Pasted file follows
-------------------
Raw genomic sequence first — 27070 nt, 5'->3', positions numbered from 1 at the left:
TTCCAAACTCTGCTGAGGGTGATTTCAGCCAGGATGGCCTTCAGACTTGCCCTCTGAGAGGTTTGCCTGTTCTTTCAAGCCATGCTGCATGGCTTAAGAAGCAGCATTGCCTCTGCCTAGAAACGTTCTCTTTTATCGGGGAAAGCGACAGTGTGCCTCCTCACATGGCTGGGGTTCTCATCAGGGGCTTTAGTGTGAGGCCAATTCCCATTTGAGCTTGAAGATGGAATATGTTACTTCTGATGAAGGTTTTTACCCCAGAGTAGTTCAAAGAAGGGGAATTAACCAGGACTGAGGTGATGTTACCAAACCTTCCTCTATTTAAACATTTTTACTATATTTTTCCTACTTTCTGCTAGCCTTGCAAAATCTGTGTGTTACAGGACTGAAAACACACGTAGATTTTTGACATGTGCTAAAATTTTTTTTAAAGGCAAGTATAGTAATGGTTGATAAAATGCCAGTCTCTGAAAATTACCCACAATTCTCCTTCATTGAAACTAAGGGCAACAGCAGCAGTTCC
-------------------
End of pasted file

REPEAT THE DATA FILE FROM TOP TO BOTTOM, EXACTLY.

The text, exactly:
Raw genomic sequence first — 27070 nt, 5'->3', positions numbered from 1 at the left:
TTCCAAACTCTGCTGAGGGTGATTTCAGCCAGGATGGCCTTCAGACTTGCCCTCTGAGAGGTTTGCCTGTTCTTTCAAGCCATGCTGCATGGCTTAAGAAGCAGCATTGCCTCTGCCTAGAAACGTTCTCTTTTATCGGGGAAAGCGACAGTGTGCCTCCTCACATGGCTGGGGTTCTCATCAGGGGCTTTAGTGTGAGGCCAATTCCCATTTGAGCTTGAAGATGGAATATGTTACTTCTGATGAAGGTTTTTACCCCAGAGTAGTTCAAAGAAGGGGAATTAACCAGGACTGAGGTGATGTTACCAAACCTTCCTCTATTTAAACATTTTTACTATATTTTTCCTACTTTCTGCTAGCCTTGCAAAATCTGTGTGTTACAGGACTGAAAACACACGTAGATTTTTGACATGTGCTAAAATTTTTTTTAAAGGCAAGTATAGTAATGGTTGATAAAATGCCAGTCTCTGAAAATTACCCACAATTCTCCTTCATTGAAACTAAGGGCAACAGCAGCAGTTCC